Mathematics & Dance Proofs
Written by: Dr. Christine von Renesse
In my Math and Dancing Class this fall we found all positions for two dancers that exhibit both reflectional and 180 degree rotational symmetry. After the students discovered their conjecture I asked them to prove that their conjecture is correct. This was our first activity of the semester and the students were new to the cycle of exploration - definitions - conjectures - proof.
Proof 1: The first student work (showing a first draft of a proof) shows how a student correctly states her conjecture but then uses only examples to show that she is correct. In fact, there is no sentence at all along the lines "I know that I am right, because...". Also, there are some sentences that are unclear, for instance "We knew that if we had our arms crossed it was different for each symmetry". What is "it"? And what does it mean for "it" to be "different"? It is not clear to the reader that the argument makes sense. Maybe it does make sense to the student, but we don't have evidence for that. This is typical for first drafts of proofs, because the idea of fully understanding why something is true — of sense making — is usually new to our students.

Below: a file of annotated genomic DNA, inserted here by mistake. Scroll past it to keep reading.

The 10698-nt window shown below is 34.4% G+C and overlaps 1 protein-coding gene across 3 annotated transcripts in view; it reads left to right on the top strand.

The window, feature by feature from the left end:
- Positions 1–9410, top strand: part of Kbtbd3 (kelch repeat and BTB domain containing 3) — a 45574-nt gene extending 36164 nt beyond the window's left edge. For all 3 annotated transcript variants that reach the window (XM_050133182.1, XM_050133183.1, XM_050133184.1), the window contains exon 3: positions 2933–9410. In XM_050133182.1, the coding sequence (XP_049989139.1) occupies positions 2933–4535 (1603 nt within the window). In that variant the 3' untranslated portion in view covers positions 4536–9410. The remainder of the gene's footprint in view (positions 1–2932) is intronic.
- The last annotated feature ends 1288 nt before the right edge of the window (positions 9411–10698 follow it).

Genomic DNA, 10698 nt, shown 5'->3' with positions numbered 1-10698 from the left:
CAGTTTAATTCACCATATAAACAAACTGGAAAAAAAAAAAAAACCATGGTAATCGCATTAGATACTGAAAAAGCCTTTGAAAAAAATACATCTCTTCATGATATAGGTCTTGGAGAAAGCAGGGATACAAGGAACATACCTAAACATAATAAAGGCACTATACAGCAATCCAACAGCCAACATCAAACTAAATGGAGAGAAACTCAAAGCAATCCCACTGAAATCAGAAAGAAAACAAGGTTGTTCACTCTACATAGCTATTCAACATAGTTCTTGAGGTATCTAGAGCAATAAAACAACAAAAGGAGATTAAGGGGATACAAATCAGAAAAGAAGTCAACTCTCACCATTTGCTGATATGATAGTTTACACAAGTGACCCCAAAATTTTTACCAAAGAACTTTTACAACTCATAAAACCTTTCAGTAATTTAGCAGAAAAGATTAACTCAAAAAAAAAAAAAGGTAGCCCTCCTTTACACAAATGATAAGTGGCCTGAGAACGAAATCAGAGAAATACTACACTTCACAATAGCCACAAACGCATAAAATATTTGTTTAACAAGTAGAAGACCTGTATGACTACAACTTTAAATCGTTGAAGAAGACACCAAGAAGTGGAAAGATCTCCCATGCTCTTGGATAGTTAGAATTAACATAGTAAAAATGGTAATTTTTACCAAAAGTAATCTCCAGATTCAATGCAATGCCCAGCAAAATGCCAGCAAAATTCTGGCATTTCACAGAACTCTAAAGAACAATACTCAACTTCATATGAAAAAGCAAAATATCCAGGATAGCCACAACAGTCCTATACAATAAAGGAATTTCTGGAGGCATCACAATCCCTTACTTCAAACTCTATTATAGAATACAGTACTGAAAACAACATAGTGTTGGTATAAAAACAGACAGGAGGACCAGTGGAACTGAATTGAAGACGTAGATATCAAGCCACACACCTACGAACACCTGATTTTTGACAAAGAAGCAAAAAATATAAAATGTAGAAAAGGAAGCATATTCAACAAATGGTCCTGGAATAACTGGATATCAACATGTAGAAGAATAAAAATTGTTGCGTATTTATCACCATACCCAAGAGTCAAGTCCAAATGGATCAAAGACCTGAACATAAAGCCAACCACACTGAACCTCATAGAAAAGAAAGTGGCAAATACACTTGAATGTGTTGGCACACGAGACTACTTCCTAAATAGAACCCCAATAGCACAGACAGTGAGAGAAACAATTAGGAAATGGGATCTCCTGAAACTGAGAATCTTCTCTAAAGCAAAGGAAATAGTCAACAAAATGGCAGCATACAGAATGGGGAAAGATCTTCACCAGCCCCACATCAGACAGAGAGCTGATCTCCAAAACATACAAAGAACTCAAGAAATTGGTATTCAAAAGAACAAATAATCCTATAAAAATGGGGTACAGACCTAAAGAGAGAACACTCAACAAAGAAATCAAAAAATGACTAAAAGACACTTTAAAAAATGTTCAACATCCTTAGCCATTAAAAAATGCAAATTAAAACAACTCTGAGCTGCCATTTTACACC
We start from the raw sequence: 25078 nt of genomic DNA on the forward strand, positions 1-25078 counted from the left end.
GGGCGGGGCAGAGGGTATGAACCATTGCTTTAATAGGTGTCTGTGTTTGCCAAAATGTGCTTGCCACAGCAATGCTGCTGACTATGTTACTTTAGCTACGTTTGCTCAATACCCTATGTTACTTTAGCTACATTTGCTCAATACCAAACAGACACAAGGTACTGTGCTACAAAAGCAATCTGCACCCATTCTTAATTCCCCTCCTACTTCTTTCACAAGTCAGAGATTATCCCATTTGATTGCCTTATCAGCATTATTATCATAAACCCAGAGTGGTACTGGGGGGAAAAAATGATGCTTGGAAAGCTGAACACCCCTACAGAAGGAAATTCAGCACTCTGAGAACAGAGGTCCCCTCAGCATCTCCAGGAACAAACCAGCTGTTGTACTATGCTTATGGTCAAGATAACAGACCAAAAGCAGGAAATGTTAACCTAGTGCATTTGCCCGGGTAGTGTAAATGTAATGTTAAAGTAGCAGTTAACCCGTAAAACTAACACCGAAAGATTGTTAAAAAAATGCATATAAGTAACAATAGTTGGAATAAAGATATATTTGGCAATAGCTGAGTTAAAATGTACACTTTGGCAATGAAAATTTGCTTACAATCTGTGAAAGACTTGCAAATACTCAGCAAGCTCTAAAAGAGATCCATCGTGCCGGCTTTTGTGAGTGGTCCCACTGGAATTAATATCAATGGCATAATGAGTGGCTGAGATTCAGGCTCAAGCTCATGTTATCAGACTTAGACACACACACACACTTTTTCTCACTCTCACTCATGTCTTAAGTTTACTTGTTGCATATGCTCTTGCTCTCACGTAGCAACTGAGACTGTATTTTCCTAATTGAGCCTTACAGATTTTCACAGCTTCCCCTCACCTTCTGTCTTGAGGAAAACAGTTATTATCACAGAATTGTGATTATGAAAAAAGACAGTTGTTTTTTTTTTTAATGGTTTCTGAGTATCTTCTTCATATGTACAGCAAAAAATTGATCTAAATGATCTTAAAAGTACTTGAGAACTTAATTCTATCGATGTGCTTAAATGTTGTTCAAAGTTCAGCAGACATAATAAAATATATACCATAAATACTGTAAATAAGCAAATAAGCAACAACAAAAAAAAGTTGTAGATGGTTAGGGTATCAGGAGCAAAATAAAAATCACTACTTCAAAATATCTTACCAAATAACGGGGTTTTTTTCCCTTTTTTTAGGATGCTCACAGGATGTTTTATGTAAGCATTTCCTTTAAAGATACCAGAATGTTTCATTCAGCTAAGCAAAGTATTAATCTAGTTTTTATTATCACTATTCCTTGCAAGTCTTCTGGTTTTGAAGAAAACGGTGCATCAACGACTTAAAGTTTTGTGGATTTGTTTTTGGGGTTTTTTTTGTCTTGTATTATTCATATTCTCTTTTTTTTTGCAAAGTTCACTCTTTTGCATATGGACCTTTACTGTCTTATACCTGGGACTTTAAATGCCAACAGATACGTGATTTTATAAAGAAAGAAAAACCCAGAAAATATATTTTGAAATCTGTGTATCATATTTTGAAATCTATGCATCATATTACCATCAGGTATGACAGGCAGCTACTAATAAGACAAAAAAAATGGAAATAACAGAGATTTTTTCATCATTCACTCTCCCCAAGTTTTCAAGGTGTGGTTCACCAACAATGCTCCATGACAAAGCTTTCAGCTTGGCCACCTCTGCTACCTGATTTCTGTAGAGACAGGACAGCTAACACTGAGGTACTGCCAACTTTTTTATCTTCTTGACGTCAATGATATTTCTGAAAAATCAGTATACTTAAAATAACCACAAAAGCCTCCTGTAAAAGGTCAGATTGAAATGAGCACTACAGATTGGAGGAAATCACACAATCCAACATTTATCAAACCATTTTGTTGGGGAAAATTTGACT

Proof 2: The second student work (showing a second draft of a proof) shows a proof by a different student who has accomplished the task of making sense of the reasons behind her conjecture and who also successfully explains her thinking to the reader.
I usually let my students do several drafts of their proofs to help them get closer to a complete argument. Notice that there is no formal language or symbolism used, the proof just consists of a few sentences that make sense and explain. Pictures help the reader to understand the main idea of the conjecture and the proof.
Why is proving relevant in a general education mathematics class? We want our students to be critical thinkers, who instinctively doubt unproven arguments and are eager to find truths for themselves. Math is the only science in which we can fully prove statements given axioms and definitions. This makes mathematics the perfect place for our students to practice feeling and expressing doubt, diving into exploration, having disagreements based on facts — not opinions, practice precision of their statements and arguments and make sense of a complicated situation.